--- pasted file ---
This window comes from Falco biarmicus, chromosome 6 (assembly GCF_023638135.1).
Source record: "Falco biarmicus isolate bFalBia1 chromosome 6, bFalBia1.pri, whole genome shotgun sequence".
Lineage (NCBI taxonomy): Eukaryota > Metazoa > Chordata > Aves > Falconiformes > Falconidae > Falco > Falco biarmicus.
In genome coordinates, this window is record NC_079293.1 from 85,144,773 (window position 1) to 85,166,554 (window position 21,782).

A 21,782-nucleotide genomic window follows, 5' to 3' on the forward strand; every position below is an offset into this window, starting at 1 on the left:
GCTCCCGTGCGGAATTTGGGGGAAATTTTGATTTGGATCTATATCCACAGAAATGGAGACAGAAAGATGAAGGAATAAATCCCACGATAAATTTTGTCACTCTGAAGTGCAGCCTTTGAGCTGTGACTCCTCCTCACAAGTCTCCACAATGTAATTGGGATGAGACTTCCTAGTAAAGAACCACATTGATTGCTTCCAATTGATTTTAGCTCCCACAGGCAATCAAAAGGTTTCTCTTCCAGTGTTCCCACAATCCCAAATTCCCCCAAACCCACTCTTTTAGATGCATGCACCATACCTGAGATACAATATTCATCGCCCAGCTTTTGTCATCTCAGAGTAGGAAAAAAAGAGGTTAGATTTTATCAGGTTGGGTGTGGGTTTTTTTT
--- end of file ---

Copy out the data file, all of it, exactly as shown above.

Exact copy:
This window comes from Falco biarmicus, chromosome 6 (assembly GCF_023638135.1).
Source record: "Falco biarmicus isolate bFalBia1 chromosome 6, bFalBia1.pri, whole genome shotgun sequence".
Lineage (NCBI taxonomy): Eukaryota > Metazoa > Chordata > Aves > Falconiformes > Falconidae > Falco > Falco biarmicus.
In genome coordinates, this window is record NC_079293.1 from 85,144,773 (window position 1) to 85,166,554 (window position 21,782).

A 21,782-nucleotide genomic window follows, 5' to 3' on the forward strand; every position below is an offset into this window, starting at 1 on the left:
GCTCCCGTGCGGAATTTGGGGGAAATTTTGATTTGGATCTATATCCACAGAAATGGAGACAGAAAGATGAAGGAATAAATCCCACGATAAATTTTGTCACTCTGAAGTGCAGCCTTTGAGCTGTGACTCCTCCTCACAAGTCTCCACAATGTAATTGGGATGAGACTTCCTAGTAAAGAACCACATTGATTGCTTCCAATTGATTTTAGCTCCCACAGGCAATCAAAAGGTTTCTCTTCCAGTGTTCCCACAATCCCAAATTCCCCCAAACCCACTCTTTTAGATGCATGCACCATACCTGAGATACAATATTCATCGCCCAGCTTTTGTCATCTCAGAGTAGGAAAAAAAGAGGTTAGATTTTATCAGGTTGGGTGTGGGTTTTTTTT